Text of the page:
French wanted out of Vietnam , the agreement signed by Ho Chi Minh France divided Vietnam on the 17th parallel, confining Minh's government to the North. In the South, an independent government was headed by Diem.
1467. National Liberation Front (NLF)
Official title of the Viet Cong. Created in 1960, they lead an uprising against Diem's repressive regime in the South.
1468. Gulf of Tonkin Resolution
August, 1964 - After the U.S. Navy ship Maddux reportedly was fired on, the U.S. Congress passed this resolution which gave the president power to send troops to Vietnam to protect against further North Vietnamese aggression.
1469. Demilitarized Zone (DMZ)
An area that both militaries are required to stay out of in order to create a buffer between nations. In Vietnam, a five mile wide DMZ was established between the North and South along the 17th parallel.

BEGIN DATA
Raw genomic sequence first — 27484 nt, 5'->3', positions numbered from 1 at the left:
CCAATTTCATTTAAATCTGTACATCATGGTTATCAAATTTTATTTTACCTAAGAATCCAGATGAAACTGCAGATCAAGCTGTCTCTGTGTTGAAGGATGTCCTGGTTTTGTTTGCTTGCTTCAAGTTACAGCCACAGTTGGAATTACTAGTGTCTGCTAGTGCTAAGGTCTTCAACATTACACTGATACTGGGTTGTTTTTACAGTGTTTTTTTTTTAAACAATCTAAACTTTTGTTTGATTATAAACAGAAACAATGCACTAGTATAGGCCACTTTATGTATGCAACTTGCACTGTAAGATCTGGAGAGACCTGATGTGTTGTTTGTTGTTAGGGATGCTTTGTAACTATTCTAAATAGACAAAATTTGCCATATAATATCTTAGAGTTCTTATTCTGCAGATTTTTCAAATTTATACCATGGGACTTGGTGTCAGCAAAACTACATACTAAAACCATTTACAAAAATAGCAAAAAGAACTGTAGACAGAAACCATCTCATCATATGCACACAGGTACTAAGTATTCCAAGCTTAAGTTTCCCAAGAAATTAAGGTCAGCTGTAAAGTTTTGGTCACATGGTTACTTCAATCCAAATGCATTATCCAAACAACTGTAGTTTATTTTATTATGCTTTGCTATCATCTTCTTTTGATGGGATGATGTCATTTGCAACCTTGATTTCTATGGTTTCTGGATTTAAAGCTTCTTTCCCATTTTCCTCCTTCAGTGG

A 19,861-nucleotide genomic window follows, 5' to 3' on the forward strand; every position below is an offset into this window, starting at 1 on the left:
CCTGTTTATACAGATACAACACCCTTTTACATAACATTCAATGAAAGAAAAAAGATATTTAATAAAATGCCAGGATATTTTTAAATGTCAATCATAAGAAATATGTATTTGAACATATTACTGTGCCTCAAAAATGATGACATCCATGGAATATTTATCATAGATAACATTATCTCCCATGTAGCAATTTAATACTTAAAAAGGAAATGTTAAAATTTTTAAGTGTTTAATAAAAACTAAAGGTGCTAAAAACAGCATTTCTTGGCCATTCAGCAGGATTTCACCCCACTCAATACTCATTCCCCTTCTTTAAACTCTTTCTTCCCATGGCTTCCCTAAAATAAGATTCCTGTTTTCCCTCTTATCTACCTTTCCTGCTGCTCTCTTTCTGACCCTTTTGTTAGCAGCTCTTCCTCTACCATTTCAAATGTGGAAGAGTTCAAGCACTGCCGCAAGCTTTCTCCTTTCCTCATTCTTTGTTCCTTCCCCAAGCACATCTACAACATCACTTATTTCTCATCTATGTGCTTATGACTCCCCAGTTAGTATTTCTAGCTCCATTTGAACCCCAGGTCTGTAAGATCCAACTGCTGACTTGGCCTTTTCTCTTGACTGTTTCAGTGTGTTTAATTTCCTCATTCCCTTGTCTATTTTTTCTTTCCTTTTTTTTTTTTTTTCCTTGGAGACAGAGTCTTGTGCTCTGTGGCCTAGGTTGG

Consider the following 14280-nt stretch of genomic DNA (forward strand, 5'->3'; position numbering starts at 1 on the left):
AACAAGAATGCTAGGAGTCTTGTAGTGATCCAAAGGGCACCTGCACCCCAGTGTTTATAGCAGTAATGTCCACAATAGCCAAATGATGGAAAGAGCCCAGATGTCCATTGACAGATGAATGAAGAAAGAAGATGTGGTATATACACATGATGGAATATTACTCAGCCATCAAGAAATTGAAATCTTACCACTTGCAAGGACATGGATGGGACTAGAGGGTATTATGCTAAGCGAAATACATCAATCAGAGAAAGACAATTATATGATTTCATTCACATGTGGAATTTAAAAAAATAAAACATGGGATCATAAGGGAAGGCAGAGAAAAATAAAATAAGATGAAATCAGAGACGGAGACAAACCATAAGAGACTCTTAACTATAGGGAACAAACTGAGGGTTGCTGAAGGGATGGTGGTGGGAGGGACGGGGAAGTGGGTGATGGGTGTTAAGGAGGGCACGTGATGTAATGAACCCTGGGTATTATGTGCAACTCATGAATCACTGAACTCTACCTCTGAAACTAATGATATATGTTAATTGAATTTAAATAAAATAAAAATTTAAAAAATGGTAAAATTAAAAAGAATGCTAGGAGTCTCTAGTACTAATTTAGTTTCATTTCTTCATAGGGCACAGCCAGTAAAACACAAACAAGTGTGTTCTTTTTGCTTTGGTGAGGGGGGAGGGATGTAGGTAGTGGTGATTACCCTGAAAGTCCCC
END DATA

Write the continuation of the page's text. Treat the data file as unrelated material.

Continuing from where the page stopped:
1470. Domino Theory
1957 - It stated that if one country fell to Communism, it would undermine another and that one would fall, producing a domino effect.
1471. Tet Offensive
1968, during Tet, the Vietnam lunar new year - Viet Cong and North Vietnamese Army raiding forces attacked provincial capitals throughout Vietnam, even seizing the U.S. embassy for a time. U.S. opinion began turning against the war.
1472. Kent State Incident, Jackson State Incident
Kent State: May 4, 1970 - National Guardsmen opened fire on a group of students protesting the Vietnam War. Jackson State: Police opened fire in a dormitory.
1473. Daniel Ellsberg, Pentagon Papers
Papers were part of a top-secret government study on the Vietnam War and said that the U.S. government had lied to the citizens of the U.S. and the world about its intentions in Vietnam.
1474. My Lai, Lt. Calley